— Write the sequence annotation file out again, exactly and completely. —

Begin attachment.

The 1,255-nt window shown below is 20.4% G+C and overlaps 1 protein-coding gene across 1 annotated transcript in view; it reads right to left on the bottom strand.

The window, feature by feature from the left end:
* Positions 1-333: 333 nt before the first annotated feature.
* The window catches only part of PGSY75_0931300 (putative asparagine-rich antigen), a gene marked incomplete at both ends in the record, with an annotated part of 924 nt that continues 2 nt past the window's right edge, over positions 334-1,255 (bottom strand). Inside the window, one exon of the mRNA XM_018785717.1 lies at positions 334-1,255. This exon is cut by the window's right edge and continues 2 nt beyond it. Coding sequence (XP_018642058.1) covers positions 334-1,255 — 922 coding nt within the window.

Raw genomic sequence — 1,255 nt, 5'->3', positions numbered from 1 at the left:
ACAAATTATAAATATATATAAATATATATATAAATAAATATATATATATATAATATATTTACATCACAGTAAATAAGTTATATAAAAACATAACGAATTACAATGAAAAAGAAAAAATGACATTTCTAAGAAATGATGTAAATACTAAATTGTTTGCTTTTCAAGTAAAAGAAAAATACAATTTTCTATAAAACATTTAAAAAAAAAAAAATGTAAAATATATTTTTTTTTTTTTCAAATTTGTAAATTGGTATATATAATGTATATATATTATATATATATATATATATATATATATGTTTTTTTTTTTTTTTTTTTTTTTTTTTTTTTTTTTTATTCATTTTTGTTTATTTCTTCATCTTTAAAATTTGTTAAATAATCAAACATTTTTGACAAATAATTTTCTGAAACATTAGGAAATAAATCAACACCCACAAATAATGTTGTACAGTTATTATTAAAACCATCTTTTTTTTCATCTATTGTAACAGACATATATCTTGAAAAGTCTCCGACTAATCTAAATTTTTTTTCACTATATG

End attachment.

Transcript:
The 1,255-nt window shown below is 20.4% G+C and overlaps 1 protein-coding gene across 1 annotated transcript in view; it reads right to left on the bottom strand.

The window, feature by feature from the left end:
* Positions 1-333: 333 nt before the first annotated feature.
* The window catches only part of PGSY75_0931300 (putative asparagine-rich antigen), a gene marked incomplete at both ends in the record, with an annotated part of 924 nt that continues 2 nt past the window's right edge, over positions 334-1,255 (bottom strand). Inside the window, one exon of the mRNA XM_018785717.1 lies at positions 334-1,255. This exon is cut by the window's right edge and continues 2 nt beyond it. Coding sequence (XP_018642058.1) covers positions 334-1,255 — 922 coding nt within the window.

Raw genomic sequence — 1,255 nt, 5'->3', positions numbered from 1 at the left:
ACAAATTATAAATATATATAAATATATATATAAATAAATATATATATATATAATATATTTACATCACAGTAAATAAGTTATATAAAAACATAACGAATTACAATGAAAAAGAAAAAATGACATTTCTAAGAAATGATGTAAATACTAAATTGTTTGCTTTTCAAGTAAAAGAAAAATACAATTTTCTATAAAACATTTAAAAAAAAAAAAATGTAAAATATATTTTTTTTTTTTTCAAATTTGTAAATTGGTATATATAATGTATATATATTATATATATATATATATATATATATATGTTTTTTTTTTTTTTTTTTTTTTTTTTTTTTTTTTTTATTCATTTTTGTTTATTTCTTCATCTTTAAAATTTGTTAAATAATCAAACATTTTTGACAAATAATTTTCTGAAACATTAGGAAATAAATCAACACCCACAAATAATGTTGTACAGTTATTATTAAAACCATCTTTTTTTTCATCTATTGTAACAGACATATATCTTGAAAAGTCTCCGACTAATCTAAATTTTTTTTCACTATATG